This old town too long;
    Summer’s almost gone,
    Yes, winter’s comin’ on;
    I’ve laid around and played around,
    This old town too long,
    And I feel like I gotta travel on.

    Tommy Allsup, who played guitar for Holly on The Winter Dance Party Tour, also has noted that Holly liked “Gotta Travel On” as the opener on that tour. There are no recordings of Holly singing the song, but here the late Tommy Allsup plays the song in 2015 in tribute to Holly.

    Bob Dylan also had a fondness for the song.  He recorded “Gotta Travel On,” which appears on his Self-Portrait (1970) album.

    And, perhaps because as a 17-year-old he had seen Holly perform the song on The Winter Dance Party Tour, Dylan also often closed with the song during his Rolling Thunder Revue tour in 1976. Additionally, The Seekers, Bobby Bare, Jimmy Dean, The Limeliters, Chet Atkins, Roy Acuff, Jerry Lee Lewis, Peggy Lee, Boxcar Willie, and others have covered the song.

    So, where did Buddy Holly’s opening song come from?

    Origins of “Gotta Travel On”

    “Gotta Travel On” is credited as being written by David Lazar, Larry Ehrlich, Paul Clayton and Tom Six.  But the song goes back quite a ways.

    The first time one hears the song, a listener may think the song is just about an adventurous person off to see the world.  But upon closer listen, there is a darker undercurrent.  There is a reason the person must be traveling on:  The singer has been gambling (“played around too long”), perhaps fraudulently.   And the singer also notes,”High sheriff and police riding after me.”  And Johnnie (the singer’s brother?) has “been on the chain gang too long.”

    The song has been traced to a song called “Yonder Comes the High Sherif” in 1891, although it also was called “I’ve Laid Around and Played Around.”  Ollis Martin made the first official recording of the song in August 6, 1927, with his version called “Police & High Sheriff Come.”

    The melody appears in different songs with different lyrics.  One song that uses the same tune is “Long Journey Home,” as in this version by The Delmore Brothers.

    A number of years passed before a variation of the original version of “Gotta Travel On” appeared through Sanga Music Inc. obtaining copyright in early 1959. The composers were listed as folksinger Paul Clayton, Larry Ehrlich, David Lazar, and Tom Six.

    Clayton was an important figure in the Folk Revival in the 1950s and 1960s.  In addition to his work on writing “Gotta Travel On,” he was a fine singer and scholar of folk songs.  He influenced a number of more famous artists, such as Bob Dylan, and also loosely inspired a character or characters in the film Inside Llewyn Davis. [Thanks to @pangurdubh3 for the additional information on Clayton.]

    The three latter names listed as writers were pseudonyms for members of The Weavers.  Ehrlich was a pseudonym for Lee Hays, Six was a pseudonym for Fred Hellerman, and Lazar was a pseudonym for Pete Seeger.

    On February 22, 1958, The Weavers performed the song with the title “Done Laid Around” live at Carnegie Hall (appearing on their album Hootenanny at Carnegie Hall).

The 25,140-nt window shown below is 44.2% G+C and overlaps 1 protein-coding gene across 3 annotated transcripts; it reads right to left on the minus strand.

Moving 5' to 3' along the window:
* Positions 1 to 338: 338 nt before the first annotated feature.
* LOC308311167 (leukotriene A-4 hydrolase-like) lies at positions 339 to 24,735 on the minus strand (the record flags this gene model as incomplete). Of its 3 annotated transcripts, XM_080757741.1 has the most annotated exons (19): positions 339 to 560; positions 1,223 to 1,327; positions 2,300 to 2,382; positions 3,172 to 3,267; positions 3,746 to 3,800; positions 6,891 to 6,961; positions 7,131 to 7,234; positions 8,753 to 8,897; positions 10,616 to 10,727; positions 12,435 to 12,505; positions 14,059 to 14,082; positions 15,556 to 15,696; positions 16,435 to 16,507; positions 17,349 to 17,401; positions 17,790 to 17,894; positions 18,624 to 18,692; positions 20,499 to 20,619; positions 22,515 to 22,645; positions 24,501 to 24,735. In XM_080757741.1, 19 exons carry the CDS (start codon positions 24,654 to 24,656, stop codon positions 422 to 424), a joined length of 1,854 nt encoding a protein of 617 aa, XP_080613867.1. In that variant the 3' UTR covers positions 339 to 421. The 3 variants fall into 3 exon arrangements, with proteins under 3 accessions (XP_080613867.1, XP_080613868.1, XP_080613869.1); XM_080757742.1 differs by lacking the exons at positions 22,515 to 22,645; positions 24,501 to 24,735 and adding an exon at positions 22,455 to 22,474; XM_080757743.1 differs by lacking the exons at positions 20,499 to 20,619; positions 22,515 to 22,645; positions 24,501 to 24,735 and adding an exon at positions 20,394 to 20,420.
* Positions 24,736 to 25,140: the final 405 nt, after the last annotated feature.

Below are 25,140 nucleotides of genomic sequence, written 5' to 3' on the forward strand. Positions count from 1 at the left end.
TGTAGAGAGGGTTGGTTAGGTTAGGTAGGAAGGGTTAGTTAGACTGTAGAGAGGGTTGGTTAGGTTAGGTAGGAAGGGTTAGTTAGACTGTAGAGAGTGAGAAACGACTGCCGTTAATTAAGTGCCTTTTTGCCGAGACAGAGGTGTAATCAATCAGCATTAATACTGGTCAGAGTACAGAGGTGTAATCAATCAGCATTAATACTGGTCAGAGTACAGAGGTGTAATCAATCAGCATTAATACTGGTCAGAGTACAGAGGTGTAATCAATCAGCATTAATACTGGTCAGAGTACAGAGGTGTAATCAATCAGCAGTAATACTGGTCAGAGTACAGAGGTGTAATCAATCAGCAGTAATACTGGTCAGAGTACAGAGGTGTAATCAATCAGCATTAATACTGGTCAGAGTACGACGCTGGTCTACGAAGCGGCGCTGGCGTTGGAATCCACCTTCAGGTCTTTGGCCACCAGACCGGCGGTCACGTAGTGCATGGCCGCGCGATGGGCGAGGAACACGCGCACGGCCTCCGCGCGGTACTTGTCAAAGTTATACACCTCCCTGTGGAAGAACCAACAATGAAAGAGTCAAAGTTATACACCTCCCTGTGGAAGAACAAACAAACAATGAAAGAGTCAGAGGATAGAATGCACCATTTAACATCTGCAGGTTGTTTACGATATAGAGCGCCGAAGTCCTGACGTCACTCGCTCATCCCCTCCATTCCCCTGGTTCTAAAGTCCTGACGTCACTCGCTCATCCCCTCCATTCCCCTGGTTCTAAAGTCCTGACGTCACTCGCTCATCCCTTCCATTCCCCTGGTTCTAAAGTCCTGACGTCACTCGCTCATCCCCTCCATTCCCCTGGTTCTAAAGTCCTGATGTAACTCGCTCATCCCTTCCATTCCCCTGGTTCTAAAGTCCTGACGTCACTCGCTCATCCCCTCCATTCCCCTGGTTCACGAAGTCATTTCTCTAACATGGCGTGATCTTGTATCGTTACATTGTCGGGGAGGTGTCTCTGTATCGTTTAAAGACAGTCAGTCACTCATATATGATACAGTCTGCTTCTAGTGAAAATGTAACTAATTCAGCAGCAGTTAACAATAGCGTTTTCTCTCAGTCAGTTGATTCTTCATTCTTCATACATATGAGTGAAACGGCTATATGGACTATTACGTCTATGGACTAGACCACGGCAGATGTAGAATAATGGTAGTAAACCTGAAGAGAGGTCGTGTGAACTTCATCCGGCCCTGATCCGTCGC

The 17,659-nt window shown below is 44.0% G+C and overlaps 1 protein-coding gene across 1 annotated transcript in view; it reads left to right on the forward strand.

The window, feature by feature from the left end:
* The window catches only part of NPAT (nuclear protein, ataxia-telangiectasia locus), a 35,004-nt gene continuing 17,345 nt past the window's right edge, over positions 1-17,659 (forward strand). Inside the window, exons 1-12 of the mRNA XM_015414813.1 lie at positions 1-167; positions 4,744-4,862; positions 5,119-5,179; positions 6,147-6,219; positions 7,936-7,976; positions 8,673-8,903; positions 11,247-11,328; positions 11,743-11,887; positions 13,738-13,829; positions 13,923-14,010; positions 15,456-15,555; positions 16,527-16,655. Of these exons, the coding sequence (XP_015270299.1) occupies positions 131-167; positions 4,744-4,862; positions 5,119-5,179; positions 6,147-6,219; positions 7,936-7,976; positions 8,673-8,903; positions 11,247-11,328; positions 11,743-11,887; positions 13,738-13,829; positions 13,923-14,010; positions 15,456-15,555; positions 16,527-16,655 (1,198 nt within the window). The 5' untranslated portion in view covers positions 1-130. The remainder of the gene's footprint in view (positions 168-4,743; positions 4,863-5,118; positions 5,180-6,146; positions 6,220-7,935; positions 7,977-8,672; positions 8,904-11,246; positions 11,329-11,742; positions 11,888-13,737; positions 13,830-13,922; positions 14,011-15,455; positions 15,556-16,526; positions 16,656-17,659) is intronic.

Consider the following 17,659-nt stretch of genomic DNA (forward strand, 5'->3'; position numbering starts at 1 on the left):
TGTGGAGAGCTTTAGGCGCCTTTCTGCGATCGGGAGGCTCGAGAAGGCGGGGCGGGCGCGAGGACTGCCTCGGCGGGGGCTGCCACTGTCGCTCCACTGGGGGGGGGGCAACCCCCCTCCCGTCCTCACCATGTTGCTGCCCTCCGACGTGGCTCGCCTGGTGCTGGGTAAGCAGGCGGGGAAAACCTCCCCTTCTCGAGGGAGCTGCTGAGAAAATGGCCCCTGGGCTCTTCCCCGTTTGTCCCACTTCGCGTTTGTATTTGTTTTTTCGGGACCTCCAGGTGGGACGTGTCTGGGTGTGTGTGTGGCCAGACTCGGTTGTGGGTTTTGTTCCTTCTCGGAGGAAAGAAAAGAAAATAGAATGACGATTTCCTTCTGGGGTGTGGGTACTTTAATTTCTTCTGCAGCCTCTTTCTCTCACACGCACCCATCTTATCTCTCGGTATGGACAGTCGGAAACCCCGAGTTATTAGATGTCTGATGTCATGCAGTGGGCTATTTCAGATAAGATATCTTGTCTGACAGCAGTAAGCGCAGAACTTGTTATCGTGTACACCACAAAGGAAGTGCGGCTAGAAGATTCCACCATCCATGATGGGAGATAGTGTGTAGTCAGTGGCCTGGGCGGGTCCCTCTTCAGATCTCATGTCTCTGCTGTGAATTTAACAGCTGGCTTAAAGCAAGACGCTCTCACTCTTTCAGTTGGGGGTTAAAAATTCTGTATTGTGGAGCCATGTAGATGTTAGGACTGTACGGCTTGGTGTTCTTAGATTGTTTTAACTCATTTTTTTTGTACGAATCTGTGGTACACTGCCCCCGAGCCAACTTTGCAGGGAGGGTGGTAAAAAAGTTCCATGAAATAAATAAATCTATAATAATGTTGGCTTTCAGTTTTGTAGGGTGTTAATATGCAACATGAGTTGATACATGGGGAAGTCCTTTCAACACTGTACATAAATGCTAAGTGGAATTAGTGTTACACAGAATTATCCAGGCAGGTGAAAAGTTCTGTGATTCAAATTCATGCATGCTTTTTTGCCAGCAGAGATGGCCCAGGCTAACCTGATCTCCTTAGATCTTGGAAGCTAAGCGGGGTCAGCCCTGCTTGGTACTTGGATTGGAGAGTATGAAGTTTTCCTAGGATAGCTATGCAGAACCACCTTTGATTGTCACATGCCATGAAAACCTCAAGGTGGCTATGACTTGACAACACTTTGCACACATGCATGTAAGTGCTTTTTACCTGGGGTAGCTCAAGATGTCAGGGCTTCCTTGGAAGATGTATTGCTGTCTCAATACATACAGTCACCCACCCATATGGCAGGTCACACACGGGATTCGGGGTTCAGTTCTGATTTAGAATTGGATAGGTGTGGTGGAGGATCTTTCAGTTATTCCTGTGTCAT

But it would take another singer to make it a massive hit.

    The Hit Recording of “Gotta Travel On”

    Billy Grammer — who was born on August 28, 1925 — took “Gotta Travel On” to near the top of both the pop and country charts in 1959.

    After the success of the song, Grammer became a regular member on the Grand Ole Opry.  Regarding his recording career, Grammer is largely known for “Gotta Travel On,” his one big hit.  But he had an interesting life.

    Billy Grammer’s Life

    In 1963, Grammer also was the first to chart with the “I Wanna Go Home.” The song later was a much bigger hit as “Detroit City” for Bobby Bare. Below is Grammer’s version.

    In the 1960s, Grammer formed a guitar company, RG&G Company, which after a sale was renamed Grammer Guitar, Inc.  Today, many collectors and musicians seek out Grammer guitars.  The first one made is on exhibit at the Country Music Hall of Fame.  Grammer was interviewed about his guitar for the NAMM Oral History Project in 2010.

    Finally, Grammer and his band, “The Travel On Boys,” attended an infamous event in American history.  They performed at the rally in Laurel, Maryland where Alabama governor and presidential candidate George Wallace was shot and paralyzed on May 15, 1972.

    Grammer, who became blind in later life, passed away on August 10, 2011, after a long-term illness and an earlier heart attack.  He was 85.

    Although Grammer was not in the news toward the end of his life, many still remembered his work. The Grand Ole Opry honored Grammer for his 50 years of membership in February 27, 2009.  He was interviewed about his guitar for the NAMM Oral History Project in 2010.

    In this video from later in life with Grammer’s wife Ruth, Grammer tells the story behind another song of his and plays, “I’m Letting You Go, Goodbye.”

    And that is the story behind the song.

    Leave your two cents in the comments.

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    Mississippi John Hurt: “Lonesome Valley”